If you have extra time over the Thanksgiving holiday, you might want to check out this racy tale in the Seattle Weekly about how the former wife of Mark Allen--Bill Allen's son--is facing a murder charge in Washington state.  

The story contains details of Mark Allen's life after his horse  won the 2009 Kentucky Derby.   A former 50 to 1 longshot, Mine That Bird now has its own website and is "the subject of a new series of graphic novels for kids and a soon-to-be animated movie."  

The article--dated November 16--does get at least one detail wrong about Bill Allen, the former CEO of the now-defunct multinational oil-services giant VECO.   The piece says that Bill Allen "still faces prison time, but hasn't been sentenced."    In fact, Bill Allen was scheduled to be released yesterday following a period in custody that included time in federal prison and a stay in a halfway house in his home state of New Mexico.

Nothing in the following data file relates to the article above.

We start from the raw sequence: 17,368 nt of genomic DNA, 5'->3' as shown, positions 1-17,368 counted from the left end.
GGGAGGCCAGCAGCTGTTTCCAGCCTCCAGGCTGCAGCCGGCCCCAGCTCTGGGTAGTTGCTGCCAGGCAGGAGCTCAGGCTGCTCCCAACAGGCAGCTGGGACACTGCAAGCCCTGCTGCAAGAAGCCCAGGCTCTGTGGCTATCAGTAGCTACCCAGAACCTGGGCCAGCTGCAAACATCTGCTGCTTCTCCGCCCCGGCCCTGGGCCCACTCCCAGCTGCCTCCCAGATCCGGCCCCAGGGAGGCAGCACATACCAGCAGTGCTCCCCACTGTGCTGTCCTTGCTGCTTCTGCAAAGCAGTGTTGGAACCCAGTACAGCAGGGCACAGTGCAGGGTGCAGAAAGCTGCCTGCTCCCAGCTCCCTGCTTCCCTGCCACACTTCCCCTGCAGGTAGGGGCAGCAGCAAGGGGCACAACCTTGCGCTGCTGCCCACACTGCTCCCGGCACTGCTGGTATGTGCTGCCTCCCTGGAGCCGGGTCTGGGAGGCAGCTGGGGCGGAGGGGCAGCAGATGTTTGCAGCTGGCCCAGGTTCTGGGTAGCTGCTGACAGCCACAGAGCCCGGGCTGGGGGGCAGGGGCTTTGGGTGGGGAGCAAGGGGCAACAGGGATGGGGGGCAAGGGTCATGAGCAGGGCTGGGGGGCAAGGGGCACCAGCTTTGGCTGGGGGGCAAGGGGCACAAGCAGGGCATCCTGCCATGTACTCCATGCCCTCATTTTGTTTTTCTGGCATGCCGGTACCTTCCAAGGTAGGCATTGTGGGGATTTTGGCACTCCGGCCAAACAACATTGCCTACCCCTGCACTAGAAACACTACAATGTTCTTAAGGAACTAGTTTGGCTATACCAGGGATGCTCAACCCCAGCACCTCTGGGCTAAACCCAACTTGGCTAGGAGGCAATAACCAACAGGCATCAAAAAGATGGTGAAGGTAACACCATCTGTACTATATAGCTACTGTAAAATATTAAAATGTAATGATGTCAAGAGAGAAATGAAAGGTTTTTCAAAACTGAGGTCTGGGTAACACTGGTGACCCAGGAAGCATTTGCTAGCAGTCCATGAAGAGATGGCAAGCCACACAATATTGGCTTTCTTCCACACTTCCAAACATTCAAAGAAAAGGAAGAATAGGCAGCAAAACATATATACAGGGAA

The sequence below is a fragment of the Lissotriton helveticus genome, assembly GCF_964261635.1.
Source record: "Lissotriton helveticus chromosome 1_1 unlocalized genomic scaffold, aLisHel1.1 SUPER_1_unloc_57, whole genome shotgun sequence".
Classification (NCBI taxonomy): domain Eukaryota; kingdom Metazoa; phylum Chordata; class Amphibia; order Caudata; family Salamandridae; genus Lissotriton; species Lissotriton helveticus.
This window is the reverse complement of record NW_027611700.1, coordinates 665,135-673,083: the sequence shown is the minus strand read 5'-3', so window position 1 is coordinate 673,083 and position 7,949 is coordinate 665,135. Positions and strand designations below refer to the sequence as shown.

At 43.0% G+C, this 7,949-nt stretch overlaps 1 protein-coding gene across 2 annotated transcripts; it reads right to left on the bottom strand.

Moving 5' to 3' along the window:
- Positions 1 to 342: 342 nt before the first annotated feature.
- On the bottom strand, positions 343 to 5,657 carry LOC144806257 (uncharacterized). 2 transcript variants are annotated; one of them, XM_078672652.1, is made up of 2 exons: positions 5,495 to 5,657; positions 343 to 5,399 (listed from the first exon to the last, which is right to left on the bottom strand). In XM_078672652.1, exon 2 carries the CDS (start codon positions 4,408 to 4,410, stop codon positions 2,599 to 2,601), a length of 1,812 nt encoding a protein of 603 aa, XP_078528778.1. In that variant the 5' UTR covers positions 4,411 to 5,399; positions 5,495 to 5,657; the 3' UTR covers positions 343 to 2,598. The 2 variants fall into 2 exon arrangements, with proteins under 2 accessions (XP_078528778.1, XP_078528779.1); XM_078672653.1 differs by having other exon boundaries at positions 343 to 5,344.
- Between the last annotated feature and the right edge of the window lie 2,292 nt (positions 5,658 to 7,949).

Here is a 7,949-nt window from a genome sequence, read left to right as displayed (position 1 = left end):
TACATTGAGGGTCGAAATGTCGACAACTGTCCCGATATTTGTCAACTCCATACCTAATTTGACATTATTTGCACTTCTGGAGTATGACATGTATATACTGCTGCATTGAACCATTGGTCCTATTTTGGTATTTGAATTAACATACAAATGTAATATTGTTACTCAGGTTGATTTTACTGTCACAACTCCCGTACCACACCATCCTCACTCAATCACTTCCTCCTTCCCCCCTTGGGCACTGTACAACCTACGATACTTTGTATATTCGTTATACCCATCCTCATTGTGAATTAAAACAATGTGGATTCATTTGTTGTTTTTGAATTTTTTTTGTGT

This Seattle Weekly piece joins other media coverage in giving you a feeling that Mark Allen has lived a more, um, colorful life than most.   He met his ex-wife--variously described in the article as "leggy" and "formerly drop-dead-gorgeous"--in 2006.   This was the same year his father became a federal informant and apparently began negotiating a plea agreement that spared Mark from facing prosecution for bribery, and the year before the sale of VECO apparently netted Mark Allen $30 million.   Mark Allen met his wife when she chauffeured him in a limousine in Las Vegas she started driving after competing as Miss Washington in a beauty contest held in that gambling metropolis.